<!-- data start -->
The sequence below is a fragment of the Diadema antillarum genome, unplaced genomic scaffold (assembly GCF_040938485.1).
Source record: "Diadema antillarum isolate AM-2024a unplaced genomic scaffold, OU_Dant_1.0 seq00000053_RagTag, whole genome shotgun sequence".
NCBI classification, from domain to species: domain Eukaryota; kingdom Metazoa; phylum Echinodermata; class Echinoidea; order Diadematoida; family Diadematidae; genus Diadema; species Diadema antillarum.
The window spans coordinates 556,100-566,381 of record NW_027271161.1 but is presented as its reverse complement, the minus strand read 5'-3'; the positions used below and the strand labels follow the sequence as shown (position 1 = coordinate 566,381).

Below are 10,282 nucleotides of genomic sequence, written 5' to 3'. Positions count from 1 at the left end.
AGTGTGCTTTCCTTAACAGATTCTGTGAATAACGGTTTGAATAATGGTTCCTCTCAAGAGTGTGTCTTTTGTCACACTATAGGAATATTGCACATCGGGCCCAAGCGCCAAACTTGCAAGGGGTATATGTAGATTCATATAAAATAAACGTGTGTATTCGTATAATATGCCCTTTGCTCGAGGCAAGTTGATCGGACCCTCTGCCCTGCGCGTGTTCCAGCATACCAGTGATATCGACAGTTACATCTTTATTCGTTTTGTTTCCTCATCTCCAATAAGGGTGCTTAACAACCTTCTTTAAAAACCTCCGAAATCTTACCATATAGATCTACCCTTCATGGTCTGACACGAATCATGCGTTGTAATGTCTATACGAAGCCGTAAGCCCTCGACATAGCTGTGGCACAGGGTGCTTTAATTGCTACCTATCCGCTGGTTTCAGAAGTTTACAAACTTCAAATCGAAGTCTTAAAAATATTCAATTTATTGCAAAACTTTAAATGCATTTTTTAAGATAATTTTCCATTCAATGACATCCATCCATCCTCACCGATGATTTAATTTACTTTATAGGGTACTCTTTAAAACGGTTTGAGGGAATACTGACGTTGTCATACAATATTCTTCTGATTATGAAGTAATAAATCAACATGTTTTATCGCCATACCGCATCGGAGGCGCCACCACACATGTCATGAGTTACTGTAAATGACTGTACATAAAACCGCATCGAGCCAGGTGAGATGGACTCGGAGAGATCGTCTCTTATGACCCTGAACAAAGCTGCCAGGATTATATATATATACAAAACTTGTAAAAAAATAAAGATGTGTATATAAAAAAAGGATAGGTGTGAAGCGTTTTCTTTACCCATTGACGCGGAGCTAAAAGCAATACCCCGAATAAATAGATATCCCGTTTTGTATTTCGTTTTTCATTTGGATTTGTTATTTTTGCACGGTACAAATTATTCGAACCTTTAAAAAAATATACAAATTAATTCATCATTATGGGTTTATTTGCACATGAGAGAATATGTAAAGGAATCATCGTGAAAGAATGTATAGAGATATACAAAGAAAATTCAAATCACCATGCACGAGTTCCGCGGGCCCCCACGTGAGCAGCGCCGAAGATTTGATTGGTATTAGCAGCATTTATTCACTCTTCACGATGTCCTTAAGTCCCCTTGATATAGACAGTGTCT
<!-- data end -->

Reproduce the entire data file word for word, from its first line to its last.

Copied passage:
The sequence below is a fragment of the Diadema antillarum genome, unplaced genomic scaffold (assembly GCF_040938485.1).
Source record: "Diadema antillarum isolate AM-2024a unplaced genomic scaffold, OU_Dant_1.0 seq00000053_RagTag, whole genome shotgun sequence".
NCBI classification, from domain to species: domain Eukaryota; kingdom Metazoa; phylum Echinodermata; class Echinoidea; order Diadematoida; family Diadematidae; genus Diadema; species Diadema antillarum.
The window spans coordinates 556,100-566,381 of record NW_027271161.1 but is presented as its reverse complement, the minus strand read 5'-3'; the positions used below and the strand labels follow the sequence as shown (position 1 = coordinate 566,381).

Below are 10,282 nucleotides of genomic sequence, written 5' to 3'. Positions count from 1 at the left end.
AGTGTGCTTTCCTTAACAGATTCTGTGAATAACGGTTTGAATAATGGTTCCTCTCAAGAGTGTGTCTTTTGTCACACTATAGGAATATTGCACATCGGGCCCAAGCGCCAAACTTGCAAGGGGTATATGTAGATTCATATAAAATAAACGTGTGTATTCGTATAATATGCCCTTTGCTCGAGGCAAGTTGATCGGACCCTCTGCCCTGCGCGTGTTCCAGCATACCAGTGATATCGACAGTTACATCTTTATTCGTTTTGTTTCCTCATCTCCAATAAGGGTGCTTAACAACCTTCTTTAAAAACCTCCGAAATCTTACCATATAGATCTACCCTTCATGGTCTGACACGAATCATGCGTTGTAATGTCTATACGAAGCCGTAAGCCCTCGACATAGCTGTGGCACAGGGTGCTTTAATTGCTACCTATCCGCTGGTTTCAGAAGTTTACAAACTTCAAATCGAAGTCTTAAAAATATTCAATTTATTGCAAAACTTTAAATGCATTTTTTAAGATAATTTTCCATTCAATGACATCCATCCATCCTCACCGATGATTTAATTTACTTTATAGGGTACTCTTTAAAACGGTTTGAGGGAATACTGACGTTGTCATACAATATTCTTCTGATTATGAAGTAATAAATCAACATGTTTTATCGCCATACCGCATCGGAGGCGCCACCACACATGTCATGAGTTACTGTAAATGACTGTACATAAAACCGCATCGAGCCAGGTGAGATGGACTCGGAGAGATCGTCTCTTATGACCCTGAACAAAGCTGCCAGGATTATATATATATACAAAACTTGTAAAAAAATAAAGATGTGTATATAAAAAAAGGATAGGTGTGAAGCGTTTTCTTTACCCATTGACGCGGAGCTAAAAGCAATACCCCGAATAAATAGATATCCCGTTTTGTATTTCGTTTTTCATTTGGATTTGTTATTTTTGCACGGTACAAATTATTCGAACCTTTAAAAAAATATACAAATTAATTCATCATTATGGGTTTATTTGCACATGAGAGAATATGTAAAGGAATCATCGTGAAAGAATGTATAGAGATATACAAAGAAAATTCAAATCACCATGCACGAGTTCCGCGGGCCCCCACGTGAGCAGCGCCGAAGATTTGATTGGTATTAGCAGCATTTATTCACTCTTCACGATGTCCTTAAGTCCCCTTGATATAGACAGTGTCT